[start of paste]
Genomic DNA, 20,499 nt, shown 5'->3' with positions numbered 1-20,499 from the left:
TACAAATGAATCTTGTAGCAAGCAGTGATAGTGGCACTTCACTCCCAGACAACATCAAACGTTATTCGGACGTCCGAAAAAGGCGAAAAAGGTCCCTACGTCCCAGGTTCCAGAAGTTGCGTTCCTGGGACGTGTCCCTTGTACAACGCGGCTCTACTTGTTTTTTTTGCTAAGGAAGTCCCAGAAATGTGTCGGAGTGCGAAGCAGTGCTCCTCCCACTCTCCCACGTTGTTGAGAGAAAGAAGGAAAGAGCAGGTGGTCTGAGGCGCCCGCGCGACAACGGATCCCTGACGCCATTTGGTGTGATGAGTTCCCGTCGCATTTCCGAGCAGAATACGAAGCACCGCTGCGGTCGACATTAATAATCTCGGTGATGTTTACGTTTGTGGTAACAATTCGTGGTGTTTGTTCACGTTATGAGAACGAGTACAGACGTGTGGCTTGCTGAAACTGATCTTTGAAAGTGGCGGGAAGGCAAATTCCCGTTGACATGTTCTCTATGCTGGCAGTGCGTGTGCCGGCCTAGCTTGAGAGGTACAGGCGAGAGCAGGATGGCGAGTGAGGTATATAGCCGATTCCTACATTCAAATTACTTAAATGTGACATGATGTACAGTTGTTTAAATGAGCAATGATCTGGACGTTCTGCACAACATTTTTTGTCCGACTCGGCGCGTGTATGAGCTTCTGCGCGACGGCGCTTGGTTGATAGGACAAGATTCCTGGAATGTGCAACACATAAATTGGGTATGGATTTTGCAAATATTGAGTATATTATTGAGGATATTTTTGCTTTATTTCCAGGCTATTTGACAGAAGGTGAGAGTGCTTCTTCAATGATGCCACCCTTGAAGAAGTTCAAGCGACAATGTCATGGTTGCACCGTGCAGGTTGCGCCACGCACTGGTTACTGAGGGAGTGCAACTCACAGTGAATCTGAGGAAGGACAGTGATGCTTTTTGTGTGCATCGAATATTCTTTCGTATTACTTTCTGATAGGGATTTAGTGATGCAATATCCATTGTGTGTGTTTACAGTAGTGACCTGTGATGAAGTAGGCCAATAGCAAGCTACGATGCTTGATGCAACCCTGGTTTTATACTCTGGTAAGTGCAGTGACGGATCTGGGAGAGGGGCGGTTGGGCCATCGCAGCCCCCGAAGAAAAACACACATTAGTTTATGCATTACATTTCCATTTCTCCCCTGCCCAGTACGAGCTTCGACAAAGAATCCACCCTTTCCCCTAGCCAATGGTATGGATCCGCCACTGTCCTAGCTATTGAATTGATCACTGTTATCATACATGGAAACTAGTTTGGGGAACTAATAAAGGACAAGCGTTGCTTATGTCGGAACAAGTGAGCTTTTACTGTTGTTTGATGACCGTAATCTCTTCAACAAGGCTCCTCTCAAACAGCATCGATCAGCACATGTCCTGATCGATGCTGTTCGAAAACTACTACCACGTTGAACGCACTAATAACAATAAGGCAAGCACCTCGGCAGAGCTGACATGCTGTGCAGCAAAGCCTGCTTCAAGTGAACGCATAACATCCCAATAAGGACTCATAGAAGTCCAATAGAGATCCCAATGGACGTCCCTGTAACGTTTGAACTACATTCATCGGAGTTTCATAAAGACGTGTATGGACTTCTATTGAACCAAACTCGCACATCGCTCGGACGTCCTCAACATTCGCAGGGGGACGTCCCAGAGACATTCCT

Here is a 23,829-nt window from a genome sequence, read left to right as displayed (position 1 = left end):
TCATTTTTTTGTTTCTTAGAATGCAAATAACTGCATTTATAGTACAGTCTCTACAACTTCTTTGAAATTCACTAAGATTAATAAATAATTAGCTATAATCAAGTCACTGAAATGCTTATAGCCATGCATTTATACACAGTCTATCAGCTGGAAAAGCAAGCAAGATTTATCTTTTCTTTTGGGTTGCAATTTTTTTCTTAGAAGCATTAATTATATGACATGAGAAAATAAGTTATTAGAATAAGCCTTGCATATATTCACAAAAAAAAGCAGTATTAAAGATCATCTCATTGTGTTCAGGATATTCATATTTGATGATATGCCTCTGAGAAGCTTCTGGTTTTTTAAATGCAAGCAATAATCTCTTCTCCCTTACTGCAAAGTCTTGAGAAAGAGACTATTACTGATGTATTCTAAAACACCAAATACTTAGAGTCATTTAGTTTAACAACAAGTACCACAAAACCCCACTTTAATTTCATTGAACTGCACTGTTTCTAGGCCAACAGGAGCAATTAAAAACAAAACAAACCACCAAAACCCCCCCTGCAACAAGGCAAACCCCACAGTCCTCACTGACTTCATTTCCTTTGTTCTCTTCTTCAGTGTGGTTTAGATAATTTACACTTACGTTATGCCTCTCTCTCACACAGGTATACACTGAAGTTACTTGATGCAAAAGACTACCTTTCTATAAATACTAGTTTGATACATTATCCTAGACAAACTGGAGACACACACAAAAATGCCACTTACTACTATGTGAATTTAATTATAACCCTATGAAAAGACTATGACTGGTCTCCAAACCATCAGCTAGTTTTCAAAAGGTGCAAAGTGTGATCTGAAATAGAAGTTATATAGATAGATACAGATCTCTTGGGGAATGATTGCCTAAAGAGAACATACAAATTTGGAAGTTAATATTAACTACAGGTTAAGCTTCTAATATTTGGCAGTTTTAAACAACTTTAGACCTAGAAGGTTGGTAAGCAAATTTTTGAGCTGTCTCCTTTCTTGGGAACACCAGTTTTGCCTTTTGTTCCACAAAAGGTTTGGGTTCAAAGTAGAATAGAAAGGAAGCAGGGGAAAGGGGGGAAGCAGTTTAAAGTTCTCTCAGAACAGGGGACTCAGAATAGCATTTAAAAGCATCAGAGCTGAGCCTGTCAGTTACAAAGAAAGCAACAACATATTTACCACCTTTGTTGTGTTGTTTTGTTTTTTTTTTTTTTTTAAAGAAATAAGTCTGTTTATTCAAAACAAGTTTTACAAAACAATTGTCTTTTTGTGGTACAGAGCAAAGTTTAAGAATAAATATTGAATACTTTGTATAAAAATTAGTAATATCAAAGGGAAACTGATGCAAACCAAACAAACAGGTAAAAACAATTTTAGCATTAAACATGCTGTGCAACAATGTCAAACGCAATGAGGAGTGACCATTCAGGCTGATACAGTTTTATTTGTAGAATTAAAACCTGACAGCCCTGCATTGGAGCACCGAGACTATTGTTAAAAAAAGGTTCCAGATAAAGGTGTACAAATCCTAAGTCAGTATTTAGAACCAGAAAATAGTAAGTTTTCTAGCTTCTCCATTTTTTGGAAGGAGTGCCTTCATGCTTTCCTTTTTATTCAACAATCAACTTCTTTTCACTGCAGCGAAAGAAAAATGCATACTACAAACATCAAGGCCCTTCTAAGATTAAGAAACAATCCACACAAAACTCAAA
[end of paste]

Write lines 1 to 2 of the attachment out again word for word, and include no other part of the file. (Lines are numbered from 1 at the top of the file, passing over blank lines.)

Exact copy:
Genomic DNA, 20,499 nt, shown 5'->3' with positions numbered 1-20,499 from the left:
TACAAATGAATCTTGTAGCAAGCAGTGATAGTGGCACTTCACTCCCAGACAACATCAAACGTTATTCGGACGTCCGAAAAAGGCGAAAAAGGTCCCTACGTCCCAGGTTCCAGAAGTTGCGTTCCTGGGACGTGTCCCTTGTACAACGCGGCTCTACTTGTTTTTTTTGCTAAGGAAGTCCCAGAAATGTGTCGGAGTGCGAAGCAGTGCTCCTCCCACTCTCCCACGTTGTTGAGAGAAAGAAGGAAAGAGCAGGTGGTCTGAGGCGCCCGCGCGACAACGGATCCCTGACGCCATTTGGTGTGATGAGTTCCCGTCGCATTTCCGAGCAGAATACGAAGCACCGCTGCGGTCGACATTAATAATCTCGGTGATGTTTACGTTTGTGGTAACAATTCGTGGTGTTTGTTCACGTTATGAGAACGAGTACAGACGTGTGGCTTGCTGAAACTGATCTTTGAAAGTGGCGGGAAGGCAAATTCCCGTTGACATGTTCTCTATGCTGGCAGTGCGTGTGCCGGCCTAGCTTGAGAGGTACAGGCGAGAGCAGGATGGCGAGTGAGGTATATAGCCGATTCCTACATTCAAATTACTTAAATGTGACATGATGTACAGTTGTTTAAATGAGCAATGATCTGGACGTTCTGCACAACATTTTTTGTCCGACTCGGCGCGTGTATGAGCTTCTGCGCGACGGCGCTTGGTTGATAGGACAAGATTCCTGGAATGTGCAACACATAAATTGGGTATGGATTTTGCAAATATTGAGTATATTATTGAGGATATTTTTGCTTTATTTCCAGGCTATTTGACAGAAGGTGAGAGTGCTTCTTCAATGATGCCACCCTTGAAGAAGTTCAAGCGACAATGTCATGGTTGCACCGTGCAGGTTGCGCCACGCACTGGTTACTGAGGGAGTGCAACTCACAGTGAATCTGAGGAAGGACAGTGATGCTTTTTGTGTGCATCGAATATTCTTTCGTATTACTTTCTGATAGGGATTTAGTGATGCAATATCCATTGTGTGTGTTTACAGTAGTGACCTGTGATGAAGTAGGCCAATAGCAAGCTACGATGCTTGATGCAACCCTGGTTTTATACTCTGGTAAGTGCAGTGACGGATCTGGGAGAGGGGCGGTTGGGCCATCGCAGCCCCCGAAGAAAAACACACATTAGTTTATGCATTACATTTCCATTTCTCCCCTGCCCAGTACGAGCTTCGACAAAGAATCCACCCTTTCCCCTAGCCAATGGTATGGATCCGCCACTGTCCTAGCTATTGAATTGATCACTGTTATCATACATGGAAACTAGTTTGGGGAACTAATAAAGGACAAGCGTTGCTTATGTCGGAACAAGTGAGCTTTTACTGTTGTTTGATGACCGTAATCTCTTCAACAAGGCTCCTCTCAAACAGCATCGATCAGCACATGTCCTGATCGATGCTGTTCGAAAACTACTACCACGTTGAACGCACTAATAACAATAAGGCAAGCACCTCGGCAGAGCTGACATGCTGTGCAGCAAAGCCTGCTTCAAGTGAACGCATAACATCCCAATAAGGACTCATAGAAGTCCAATAGAGATCCCAATGGACGTCCCTGTAACGTTTGAACTACATTCATCGGAGTTTCATAAAGACGTGTATGGACTTCTATTGAACCAAACTCGCACATCGCTCGGACGTCCTCAACATTCGCAGGGGGACGTCCCAGAGACATTCCT